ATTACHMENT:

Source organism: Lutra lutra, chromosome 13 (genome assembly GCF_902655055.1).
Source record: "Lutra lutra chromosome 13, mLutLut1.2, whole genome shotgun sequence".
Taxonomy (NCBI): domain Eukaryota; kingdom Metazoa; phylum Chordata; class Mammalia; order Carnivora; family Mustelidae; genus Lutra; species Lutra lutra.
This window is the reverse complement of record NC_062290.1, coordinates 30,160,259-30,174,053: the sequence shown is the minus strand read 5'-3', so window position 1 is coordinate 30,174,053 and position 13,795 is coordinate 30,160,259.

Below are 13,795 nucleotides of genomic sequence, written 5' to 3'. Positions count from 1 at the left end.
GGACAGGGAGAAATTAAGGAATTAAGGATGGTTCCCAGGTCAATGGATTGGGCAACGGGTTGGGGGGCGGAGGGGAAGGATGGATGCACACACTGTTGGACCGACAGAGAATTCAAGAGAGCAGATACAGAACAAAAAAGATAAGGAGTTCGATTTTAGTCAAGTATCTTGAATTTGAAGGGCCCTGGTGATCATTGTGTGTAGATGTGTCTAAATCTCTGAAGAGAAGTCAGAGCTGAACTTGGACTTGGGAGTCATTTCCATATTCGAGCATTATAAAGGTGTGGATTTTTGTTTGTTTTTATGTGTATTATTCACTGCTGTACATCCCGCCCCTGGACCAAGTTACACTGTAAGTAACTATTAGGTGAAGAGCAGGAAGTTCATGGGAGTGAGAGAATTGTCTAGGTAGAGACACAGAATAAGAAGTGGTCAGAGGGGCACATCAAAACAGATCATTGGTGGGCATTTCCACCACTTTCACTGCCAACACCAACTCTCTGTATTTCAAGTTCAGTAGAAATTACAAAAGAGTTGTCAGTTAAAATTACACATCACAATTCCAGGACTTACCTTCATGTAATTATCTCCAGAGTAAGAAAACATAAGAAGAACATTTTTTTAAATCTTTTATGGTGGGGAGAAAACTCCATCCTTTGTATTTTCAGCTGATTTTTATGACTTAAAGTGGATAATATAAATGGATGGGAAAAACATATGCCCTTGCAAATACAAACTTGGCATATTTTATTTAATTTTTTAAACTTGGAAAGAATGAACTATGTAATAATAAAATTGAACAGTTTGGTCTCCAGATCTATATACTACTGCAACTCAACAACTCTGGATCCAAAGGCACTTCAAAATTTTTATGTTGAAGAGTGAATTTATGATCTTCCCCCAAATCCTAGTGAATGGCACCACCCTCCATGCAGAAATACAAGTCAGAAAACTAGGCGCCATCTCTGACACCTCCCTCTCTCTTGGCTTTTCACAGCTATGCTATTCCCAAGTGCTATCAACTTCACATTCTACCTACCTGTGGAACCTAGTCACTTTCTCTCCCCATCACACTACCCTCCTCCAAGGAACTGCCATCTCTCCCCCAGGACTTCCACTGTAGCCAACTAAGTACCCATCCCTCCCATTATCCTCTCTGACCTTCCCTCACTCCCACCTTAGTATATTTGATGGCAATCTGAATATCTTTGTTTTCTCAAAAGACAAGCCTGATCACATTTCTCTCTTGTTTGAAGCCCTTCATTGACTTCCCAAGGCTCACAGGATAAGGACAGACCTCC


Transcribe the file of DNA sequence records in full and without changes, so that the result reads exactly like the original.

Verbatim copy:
Source organism: Lutra lutra, chromosome 13 (genome assembly GCF_902655055.1).
Source record: "Lutra lutra chromosome 13, mLutLut1.2, whole genome shotgun sequence".
Taxonomy (NCBI): domain Eukaryota; kingdom Metazoa; phylum Chordata; class Mammalia; order Carnivora; family Mustelidae; genus Lutra; species Lutra lutra.
This window is the reverse complement of record NC_062290.1, coordinates 30,160,259-30,174,053: the sequence shown is the minus strand read 5'-3', so window position 1 is coordinate 30,174,053 and position 13,795 is coordinate 30,160,259.

Below are 13,795 nucleotides of genomic sequence, written 5' to 3'. Positions count from 1 at the left end.
GGACAGGGAGAAATTAAGGAATTAAGGATGGTTCCCAGGTCAATGGATTGGGCAACGGGTTGGGGGGCGGAGGGGAAGGATGGATGCACACACTGTTGGACCGACAGAGAATTCAAGAGAGCAGATACAGAACAAAAAAGATAAGGAGTTCGATTTTAGTCAAGTATCTTGAATTTGAAGGGCCCTGGTGATCATTGTGTGTAGATGTGTCTAAATCTCTGAAGAGAAGTCAGAGCTGAACTTGGACTTGGGAGTCATTTCCATATTCGAGCATTATAAAGGTGTGGATTTTTGTTTGTTTTTATGTGTATTATTCACTGCTGTACATCCCGCCCCTGGACCAAGTTACACTGTAAGTAACTATTAGGTGAAGAGCAGGAAGTTCATGGGAGTGAGAGAATTGTCTAGGTAGAGACACAGAATAAGAAGTGGTCAGAGGGGCACATCAAAACAGATCATTGGTGGGCATTTCCACCACTTTCACTGCCAACACCAACTCTCTGTATTTCAAGTTCAGTAGAAATTACAAAAGAGTTGTCAGTTAAAATTACACATCACAATTCCAGGACTTACCTTCATGTAATTATCTCCAGAGTAAGAAAACATAAGAAGAACATTTTTTTAAATCTTTTATGGTGGGGAGAAAACTCCATCCTTTGTATTTTCAGCTGATTTTTATGACTTAAAGTGGATAATATAAATGGATGGGAAAAACATATGCCCTTGCAAATACAAACTTGGCATATTTTATTTAATTTTTTAAACTTGGAAAGAATGAACTATGTAATAATAAAATTGAACAGTTTGGTCTCCAGATCTATATACTACTGCAACTCAACAACTCTGGATCCAAAGGCACTTCAAAATTTTTATGTTGAAGAGTGAATTTATGATCTTCCCCCAAATCCTAGTGAATGGCACCACCCTCCATGCAGAAATACAAGTCAGAAAACTAGGCGCCATCTCTGACACCTCCCTCTCTCTTGGCTTTTCACAGCTATGCTATTCCCAAGTGCTATCAACTTCACATTCTACCTACCTGTGGAACCTAGTCACTTTCTCTCCCCATCACACTACCCTCCTCCAAGGAACTGCCATCTCTCCCCCAGGACTTCCACTGTAGCCAACTAAGTACCCATCCCTCCCATTATCCTCTCTGACCTTCCCTCACTCCCACCTTAGTATATTTGATGGCAATCTGAATATCTTTGTTTTCTCAAAAGACAAGCCTGATCACATTTCTCTCTTGTTTGAAGCCCTTCATTGACTTCCCAAGGCTCACAGGATAAGGACAGACCTCC